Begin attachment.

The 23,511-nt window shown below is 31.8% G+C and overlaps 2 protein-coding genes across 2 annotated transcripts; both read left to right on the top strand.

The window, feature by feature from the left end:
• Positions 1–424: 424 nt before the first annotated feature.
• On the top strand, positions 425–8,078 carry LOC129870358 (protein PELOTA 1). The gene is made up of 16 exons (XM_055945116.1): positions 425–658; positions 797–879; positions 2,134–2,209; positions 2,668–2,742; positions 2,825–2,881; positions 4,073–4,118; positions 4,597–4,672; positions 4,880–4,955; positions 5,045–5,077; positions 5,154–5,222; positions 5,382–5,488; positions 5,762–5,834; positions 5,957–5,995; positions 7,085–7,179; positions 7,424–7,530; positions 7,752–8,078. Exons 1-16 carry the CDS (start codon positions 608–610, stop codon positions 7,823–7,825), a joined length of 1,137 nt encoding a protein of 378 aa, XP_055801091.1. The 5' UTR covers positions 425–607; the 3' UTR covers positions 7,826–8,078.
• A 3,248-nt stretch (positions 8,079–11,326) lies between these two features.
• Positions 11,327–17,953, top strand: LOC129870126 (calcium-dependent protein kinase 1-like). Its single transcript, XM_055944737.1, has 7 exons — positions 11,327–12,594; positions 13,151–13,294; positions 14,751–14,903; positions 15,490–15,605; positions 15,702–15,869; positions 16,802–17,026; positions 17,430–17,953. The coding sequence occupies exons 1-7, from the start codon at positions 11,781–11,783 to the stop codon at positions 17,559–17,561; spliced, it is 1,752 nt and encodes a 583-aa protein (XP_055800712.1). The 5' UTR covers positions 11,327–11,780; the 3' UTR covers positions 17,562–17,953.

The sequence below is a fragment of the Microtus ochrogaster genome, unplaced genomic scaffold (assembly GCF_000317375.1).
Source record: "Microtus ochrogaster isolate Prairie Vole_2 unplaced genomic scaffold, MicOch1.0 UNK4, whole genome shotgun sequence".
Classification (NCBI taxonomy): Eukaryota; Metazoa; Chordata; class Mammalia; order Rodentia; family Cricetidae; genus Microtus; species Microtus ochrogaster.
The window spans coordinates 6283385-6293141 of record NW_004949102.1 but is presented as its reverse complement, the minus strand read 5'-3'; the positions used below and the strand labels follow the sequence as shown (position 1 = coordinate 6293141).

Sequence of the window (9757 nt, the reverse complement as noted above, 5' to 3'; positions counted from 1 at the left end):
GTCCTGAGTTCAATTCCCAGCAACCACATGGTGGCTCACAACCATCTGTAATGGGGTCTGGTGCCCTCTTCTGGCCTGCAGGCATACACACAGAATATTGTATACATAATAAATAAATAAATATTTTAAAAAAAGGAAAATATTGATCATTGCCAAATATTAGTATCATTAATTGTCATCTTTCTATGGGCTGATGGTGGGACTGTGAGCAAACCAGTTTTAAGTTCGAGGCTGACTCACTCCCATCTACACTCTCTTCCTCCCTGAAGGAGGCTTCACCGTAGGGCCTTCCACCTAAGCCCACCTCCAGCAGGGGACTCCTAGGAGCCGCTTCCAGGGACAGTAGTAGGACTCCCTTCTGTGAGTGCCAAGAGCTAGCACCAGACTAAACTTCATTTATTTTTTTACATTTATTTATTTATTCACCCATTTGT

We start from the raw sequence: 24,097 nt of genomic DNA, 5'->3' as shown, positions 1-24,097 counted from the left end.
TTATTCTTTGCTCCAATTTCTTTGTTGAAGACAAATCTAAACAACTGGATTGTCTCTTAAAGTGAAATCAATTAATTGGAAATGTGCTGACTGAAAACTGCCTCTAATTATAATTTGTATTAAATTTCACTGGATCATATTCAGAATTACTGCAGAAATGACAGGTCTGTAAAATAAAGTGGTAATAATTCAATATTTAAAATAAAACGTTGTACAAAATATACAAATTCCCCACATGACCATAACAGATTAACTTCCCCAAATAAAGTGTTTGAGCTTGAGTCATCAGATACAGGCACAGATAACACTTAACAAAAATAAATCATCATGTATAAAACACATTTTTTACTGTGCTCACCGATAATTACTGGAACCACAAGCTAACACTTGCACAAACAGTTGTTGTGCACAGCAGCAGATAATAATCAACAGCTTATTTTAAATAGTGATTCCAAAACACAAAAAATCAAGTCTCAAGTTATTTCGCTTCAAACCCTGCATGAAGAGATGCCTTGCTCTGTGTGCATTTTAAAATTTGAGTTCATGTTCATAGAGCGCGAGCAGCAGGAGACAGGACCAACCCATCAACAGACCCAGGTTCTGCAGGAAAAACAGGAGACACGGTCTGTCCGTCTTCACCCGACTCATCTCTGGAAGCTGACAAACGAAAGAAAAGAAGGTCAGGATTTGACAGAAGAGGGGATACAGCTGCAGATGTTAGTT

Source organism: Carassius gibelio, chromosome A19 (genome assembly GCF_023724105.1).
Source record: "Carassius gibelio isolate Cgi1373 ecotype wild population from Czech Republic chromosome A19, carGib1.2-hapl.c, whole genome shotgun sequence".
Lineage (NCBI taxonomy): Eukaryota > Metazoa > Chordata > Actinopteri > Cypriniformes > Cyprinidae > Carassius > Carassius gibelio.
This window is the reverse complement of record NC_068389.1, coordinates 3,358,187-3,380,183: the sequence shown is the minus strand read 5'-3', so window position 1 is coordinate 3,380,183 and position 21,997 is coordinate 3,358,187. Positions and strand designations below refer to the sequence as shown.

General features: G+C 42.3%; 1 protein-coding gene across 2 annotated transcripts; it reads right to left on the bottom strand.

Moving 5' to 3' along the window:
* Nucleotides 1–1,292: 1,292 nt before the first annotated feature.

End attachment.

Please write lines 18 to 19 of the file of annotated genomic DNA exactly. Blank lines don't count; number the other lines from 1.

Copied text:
This window is the reverse complement of record NC_068389.1, coordinates 3,358,187-3,380,183: the sequence shown is the minus strand read 5'-3', so window position 1 is coordinate 3,380,183 and position 21,997 is coordinate 3,358,187. Positions and strand designations below refer to the sequence as shown.

General features: G+C 42.3%; 1 protein-coding gene across 2 annotated transcripts; it reads right to left on the bottom strand.